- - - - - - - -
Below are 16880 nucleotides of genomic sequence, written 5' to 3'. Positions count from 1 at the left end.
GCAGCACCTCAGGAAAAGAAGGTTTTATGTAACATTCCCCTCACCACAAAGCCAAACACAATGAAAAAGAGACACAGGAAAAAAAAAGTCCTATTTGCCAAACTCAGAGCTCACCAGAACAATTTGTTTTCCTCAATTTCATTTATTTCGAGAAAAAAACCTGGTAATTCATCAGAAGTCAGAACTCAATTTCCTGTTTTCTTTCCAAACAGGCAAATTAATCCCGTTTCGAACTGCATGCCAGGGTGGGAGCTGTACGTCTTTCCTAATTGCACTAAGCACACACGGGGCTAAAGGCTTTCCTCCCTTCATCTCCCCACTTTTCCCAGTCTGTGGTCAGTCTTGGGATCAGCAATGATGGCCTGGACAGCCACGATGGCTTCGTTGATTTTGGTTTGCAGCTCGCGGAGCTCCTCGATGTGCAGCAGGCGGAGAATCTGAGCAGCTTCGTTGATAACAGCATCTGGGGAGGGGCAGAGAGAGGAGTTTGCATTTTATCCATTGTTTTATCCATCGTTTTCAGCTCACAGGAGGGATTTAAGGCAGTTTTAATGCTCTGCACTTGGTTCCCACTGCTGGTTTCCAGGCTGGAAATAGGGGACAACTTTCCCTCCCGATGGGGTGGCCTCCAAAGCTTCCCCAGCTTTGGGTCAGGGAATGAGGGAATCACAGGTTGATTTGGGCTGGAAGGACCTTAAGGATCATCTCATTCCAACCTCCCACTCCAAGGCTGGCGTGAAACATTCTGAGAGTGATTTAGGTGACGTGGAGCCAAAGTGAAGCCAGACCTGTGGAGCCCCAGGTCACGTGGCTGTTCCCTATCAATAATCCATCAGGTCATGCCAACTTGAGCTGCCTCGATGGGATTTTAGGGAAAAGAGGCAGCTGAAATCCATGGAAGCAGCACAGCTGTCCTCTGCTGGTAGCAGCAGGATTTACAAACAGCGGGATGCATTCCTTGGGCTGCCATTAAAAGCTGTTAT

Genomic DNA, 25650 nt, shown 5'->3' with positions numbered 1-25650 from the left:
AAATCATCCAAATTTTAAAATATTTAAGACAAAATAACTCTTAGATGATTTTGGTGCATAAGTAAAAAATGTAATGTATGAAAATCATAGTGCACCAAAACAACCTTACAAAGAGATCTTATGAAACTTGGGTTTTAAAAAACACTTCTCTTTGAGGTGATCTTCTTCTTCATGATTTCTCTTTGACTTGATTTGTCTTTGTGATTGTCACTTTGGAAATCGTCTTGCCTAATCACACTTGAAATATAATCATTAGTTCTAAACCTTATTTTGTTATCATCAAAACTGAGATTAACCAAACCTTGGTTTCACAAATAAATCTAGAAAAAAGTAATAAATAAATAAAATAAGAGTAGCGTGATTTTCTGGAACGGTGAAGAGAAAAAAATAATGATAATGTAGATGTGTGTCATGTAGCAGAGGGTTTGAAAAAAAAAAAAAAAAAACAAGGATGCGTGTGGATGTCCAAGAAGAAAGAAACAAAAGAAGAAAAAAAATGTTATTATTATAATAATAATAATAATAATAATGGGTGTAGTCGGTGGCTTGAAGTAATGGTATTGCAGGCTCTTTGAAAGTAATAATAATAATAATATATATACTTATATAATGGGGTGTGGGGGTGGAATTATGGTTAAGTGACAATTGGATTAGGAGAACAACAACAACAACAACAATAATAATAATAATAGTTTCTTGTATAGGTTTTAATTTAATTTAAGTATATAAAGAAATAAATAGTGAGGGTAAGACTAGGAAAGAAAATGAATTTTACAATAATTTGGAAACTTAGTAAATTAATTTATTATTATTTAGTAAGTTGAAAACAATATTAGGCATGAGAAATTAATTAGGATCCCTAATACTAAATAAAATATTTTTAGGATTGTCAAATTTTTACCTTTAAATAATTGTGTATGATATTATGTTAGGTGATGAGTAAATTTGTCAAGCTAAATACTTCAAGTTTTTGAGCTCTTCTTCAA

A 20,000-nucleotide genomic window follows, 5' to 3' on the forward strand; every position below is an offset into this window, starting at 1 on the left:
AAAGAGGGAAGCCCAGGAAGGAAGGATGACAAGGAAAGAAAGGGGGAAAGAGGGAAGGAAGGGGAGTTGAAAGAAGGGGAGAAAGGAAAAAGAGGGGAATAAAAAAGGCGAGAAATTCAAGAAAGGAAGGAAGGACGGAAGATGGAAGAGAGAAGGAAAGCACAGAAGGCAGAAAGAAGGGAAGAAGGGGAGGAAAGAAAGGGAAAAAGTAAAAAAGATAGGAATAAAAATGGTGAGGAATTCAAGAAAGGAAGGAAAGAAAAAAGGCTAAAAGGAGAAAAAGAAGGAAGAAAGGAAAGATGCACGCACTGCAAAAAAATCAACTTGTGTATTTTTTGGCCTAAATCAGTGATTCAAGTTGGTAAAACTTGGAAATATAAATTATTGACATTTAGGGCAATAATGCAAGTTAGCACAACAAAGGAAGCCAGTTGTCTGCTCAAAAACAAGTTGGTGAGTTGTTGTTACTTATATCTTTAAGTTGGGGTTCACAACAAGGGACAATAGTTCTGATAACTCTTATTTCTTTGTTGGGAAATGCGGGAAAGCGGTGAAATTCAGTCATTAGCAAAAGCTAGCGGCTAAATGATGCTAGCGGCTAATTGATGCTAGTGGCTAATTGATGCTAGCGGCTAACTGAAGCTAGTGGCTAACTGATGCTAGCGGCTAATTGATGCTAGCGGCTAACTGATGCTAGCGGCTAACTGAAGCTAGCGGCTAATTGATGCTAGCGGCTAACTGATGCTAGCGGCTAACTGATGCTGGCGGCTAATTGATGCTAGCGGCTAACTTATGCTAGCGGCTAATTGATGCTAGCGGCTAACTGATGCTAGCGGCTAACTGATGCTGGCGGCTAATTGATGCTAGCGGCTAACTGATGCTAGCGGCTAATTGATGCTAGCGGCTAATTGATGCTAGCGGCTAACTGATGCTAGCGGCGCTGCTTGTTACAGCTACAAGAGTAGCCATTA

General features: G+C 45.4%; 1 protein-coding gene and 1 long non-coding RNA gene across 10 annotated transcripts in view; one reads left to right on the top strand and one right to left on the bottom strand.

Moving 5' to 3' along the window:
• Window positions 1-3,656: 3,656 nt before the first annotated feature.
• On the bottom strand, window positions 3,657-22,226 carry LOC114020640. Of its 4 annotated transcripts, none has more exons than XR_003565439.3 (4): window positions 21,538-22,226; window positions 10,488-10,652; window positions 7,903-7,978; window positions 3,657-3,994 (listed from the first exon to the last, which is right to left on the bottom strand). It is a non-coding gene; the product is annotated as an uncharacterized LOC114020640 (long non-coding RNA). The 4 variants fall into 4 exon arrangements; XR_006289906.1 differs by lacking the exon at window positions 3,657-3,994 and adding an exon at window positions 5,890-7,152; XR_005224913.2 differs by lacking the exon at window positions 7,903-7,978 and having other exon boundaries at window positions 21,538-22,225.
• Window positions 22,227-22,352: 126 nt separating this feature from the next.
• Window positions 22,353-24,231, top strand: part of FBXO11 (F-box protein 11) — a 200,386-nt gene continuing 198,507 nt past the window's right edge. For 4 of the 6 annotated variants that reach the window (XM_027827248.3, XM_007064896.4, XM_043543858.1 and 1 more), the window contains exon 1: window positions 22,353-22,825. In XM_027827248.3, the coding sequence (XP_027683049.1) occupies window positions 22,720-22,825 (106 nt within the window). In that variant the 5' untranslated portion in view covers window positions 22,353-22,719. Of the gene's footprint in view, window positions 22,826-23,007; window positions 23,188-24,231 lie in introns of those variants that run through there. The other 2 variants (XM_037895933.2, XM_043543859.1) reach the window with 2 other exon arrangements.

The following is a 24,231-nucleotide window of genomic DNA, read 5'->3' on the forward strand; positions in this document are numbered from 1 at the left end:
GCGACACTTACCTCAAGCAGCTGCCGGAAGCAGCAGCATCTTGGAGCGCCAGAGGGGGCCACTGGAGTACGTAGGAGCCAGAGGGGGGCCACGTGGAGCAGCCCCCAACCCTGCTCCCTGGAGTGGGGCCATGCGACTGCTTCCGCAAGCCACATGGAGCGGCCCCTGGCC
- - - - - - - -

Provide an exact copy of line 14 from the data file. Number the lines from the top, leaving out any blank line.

GCGACACTTACCTCAAGCAGCTGCCGGAAGCAGCAGCATCTTGGAGCGCCAGAGGGGGCCACTGGAGTACGTAGGAGCCAGAGGGGGGCCACGTGGAGCAGCCCCCAACCCTGCTCCCTGGAGTGGGGCCATGCGACTGCTTCCGCAAGCCACATGGAGCGGCCCCTGGCC